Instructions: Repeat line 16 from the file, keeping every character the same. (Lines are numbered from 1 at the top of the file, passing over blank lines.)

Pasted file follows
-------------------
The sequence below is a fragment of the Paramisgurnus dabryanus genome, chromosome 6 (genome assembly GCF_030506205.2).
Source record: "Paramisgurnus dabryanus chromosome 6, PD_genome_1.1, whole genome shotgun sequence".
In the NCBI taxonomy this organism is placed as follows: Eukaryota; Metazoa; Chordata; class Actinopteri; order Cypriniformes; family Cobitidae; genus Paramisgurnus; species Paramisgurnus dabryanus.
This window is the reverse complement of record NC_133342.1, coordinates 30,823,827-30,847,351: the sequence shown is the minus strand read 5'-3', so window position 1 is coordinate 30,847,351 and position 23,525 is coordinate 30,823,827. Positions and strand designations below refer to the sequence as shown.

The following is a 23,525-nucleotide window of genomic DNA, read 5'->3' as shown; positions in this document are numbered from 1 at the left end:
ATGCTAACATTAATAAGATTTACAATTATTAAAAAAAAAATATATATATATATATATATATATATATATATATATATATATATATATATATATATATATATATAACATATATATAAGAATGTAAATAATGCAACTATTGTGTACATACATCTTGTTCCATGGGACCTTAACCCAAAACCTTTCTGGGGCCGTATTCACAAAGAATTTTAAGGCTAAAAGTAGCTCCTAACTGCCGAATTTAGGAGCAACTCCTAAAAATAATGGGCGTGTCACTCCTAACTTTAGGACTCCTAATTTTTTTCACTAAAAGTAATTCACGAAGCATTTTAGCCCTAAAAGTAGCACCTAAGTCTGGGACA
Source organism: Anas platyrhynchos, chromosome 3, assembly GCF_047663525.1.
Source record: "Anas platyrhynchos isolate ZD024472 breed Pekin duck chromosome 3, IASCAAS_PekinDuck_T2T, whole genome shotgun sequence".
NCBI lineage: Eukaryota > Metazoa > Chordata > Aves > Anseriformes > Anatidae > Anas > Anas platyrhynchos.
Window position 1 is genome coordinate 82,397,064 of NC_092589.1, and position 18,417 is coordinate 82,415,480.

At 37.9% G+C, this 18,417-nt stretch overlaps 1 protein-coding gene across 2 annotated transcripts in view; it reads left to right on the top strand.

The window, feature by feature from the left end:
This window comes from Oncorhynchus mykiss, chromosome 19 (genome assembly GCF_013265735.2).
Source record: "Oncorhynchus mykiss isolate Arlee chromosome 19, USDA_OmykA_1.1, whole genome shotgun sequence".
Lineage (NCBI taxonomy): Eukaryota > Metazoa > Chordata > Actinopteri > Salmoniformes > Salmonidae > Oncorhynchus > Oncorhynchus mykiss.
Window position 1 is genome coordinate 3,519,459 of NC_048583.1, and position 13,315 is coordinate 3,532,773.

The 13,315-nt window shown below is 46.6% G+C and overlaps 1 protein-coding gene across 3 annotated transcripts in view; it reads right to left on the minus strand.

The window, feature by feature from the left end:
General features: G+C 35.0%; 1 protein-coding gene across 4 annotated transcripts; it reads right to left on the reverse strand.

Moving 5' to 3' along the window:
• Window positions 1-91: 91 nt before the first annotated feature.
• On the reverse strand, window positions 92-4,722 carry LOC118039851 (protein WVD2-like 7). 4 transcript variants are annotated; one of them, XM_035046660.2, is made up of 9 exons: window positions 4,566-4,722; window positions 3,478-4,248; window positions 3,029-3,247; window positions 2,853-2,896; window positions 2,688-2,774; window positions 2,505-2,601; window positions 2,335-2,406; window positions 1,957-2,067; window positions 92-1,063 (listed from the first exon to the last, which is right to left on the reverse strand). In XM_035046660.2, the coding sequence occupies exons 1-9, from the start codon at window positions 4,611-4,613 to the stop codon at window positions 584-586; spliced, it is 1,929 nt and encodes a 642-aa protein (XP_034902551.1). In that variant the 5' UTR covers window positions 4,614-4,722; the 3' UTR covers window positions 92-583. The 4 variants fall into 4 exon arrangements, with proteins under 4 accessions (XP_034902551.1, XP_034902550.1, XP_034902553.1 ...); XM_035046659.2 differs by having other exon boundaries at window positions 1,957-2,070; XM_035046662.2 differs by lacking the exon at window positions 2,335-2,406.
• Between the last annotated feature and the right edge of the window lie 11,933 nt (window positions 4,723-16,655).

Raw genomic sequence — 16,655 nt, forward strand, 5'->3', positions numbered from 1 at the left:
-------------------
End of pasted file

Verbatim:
Window position 1 is genome coordinate 3,519,459 of NC_048583.1, and position 13,315 is coordinate 3,532,773.